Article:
1. Set goals and create an action plan to reduce food loss, oriented according to the magnitude of the loss and waste in your activities.
  2. Keep a record that facilitates planning, monitoring, and control of your operations.
  3. Incorporate strategies and best practices related to loss reduction into employee training programs and guidelines for clients.
  4. Handle products properly, avoiding roughness or carelessness, especially during packaging, transportation, loading, and unloading.
  5. Stay informed about issues that can anticipate losses, such as prices, markets, or weather forecasts.
  6. Avoid practices that may cause losses, such as last-minute order cancellations, unilateral or retroactive changes in contracts.
  7. If you export, understand the safety and quality specifications of your target market to know how to comply with them.

Solutions based on a circular model

While there are various proposals to reduce food loss, we will focus on those that promote solutions based on a circular economy approach, which proposes an alternative to the current linear model of production, following the logic of extract-produce-waste.

On the contrary, a circular model seeks to redefine economic growth by unlinking it from the infinite consumption of natural resources. In simple terms, the circular model is based on the use of renewable energies and materials.

The circular model is based on three principles. We will use these three principles as a parameter to explore solutions to reduce or avoid food loss in the agri-food value chain of SMEs.

Principle 1: Eliminate waste through a reparative and regenerative design of materials, products, systems, and business models.

What actions can you implement?

  1. Diversify crops or transition to crops with a lower environmental impact, for example, from animal proteins to plant proteins.
  2. Use technologies and packaging presentations that are effective in maintaining the safety and quality of products, prioritizing environmentally sustainable packaging materials.
  3. Develop alternative marketing channels, such as marketplaces and e-commerce, to link surplus or imperfect products with consumers seeking lower prices, such as distributors, institutional kitchens, or food banks.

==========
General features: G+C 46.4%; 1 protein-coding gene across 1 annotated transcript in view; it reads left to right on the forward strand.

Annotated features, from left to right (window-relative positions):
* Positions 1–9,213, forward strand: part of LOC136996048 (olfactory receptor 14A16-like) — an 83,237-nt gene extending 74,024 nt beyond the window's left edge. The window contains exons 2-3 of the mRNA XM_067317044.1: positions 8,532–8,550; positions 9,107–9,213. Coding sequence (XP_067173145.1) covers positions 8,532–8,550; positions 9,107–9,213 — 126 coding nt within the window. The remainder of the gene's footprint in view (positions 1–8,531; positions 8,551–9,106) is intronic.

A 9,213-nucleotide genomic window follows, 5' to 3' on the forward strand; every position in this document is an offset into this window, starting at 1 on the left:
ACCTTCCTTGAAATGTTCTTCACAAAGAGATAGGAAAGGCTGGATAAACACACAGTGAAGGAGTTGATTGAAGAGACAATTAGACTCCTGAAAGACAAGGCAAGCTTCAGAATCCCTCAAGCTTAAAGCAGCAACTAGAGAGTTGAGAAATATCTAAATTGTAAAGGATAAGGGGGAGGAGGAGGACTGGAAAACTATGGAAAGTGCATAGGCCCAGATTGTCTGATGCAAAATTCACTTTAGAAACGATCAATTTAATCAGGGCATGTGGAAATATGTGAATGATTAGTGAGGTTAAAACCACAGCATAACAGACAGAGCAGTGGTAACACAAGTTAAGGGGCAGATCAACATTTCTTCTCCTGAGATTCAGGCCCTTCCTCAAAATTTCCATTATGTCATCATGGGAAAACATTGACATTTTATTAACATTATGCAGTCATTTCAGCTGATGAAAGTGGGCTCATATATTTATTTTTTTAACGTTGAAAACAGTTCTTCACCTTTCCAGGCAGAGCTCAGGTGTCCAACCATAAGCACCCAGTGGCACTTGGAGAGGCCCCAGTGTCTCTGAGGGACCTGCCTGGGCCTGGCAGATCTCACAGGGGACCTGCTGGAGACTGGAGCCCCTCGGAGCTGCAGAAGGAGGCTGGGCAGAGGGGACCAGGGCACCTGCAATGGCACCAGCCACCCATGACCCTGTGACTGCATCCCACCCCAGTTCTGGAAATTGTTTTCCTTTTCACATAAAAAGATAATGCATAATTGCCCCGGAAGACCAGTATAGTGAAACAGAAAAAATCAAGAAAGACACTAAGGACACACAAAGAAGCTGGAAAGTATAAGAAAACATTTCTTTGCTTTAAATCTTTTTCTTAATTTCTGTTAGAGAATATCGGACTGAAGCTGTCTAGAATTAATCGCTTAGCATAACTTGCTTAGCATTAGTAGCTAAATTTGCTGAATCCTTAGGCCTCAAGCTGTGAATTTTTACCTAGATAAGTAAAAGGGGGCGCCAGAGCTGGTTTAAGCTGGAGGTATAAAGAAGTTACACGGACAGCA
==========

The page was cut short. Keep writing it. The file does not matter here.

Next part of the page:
4. Develop vertical integration of production with processing so that you can produce processed foods, allowing you to expand markets. An example could be the dehydration of fruits and vegetables for the production of other products such as chips or purees.
  5. When possible, invest in R&D to optimize the use of products and alternative food production methods.

Principle 2: Keep products and materials in use

What actions can you implement?

  1. Use waste or by-products for other purposes, such as animal feed, as fertilizers, or to manufacture biologically based products. Two examples of this are the use of food peel as animal feed and the use of offal or bones to make new products or sell them without processing, even at a lower price.
  2. Seek industrial symbiosis, meaning that your waste or by-products can be used as raw materials in another industry.
  3. Reuse lower quality products to make new products or by-products, such as superfood ingredients or basic products like flours.
  4. Develop new materials from waste.

Principle 3: Regenerate natural systems

What actions can you implement?

  1. Generate bioenergy or compost with waste. This is an alternative to reduce losses associated with lower quality products or those left in the field.
  2. Raise awareness among consumers

Although we have focused on discussing actions that SMEs can take to reduce or avoid food loss, they can also influence consumer practices that lead to food waste.

Here are some proposals that SMEs can implement to raise awareness among consumers:

  1. Avoid promotions that encourage consumers to buy excessive amounts of food.
  2. Consider reducing the prices of packaged perishable products approaching their preferred consumption and expiration dates, or unpackaged items near the end of their commercial life.
  3. Encourage consumers to select products and adopt attitudes that reduce waste.
  4. Conduct campaigns to promote social acceptance of products that, although suitable for human consumption, are wasted due to the rejection of local consumers.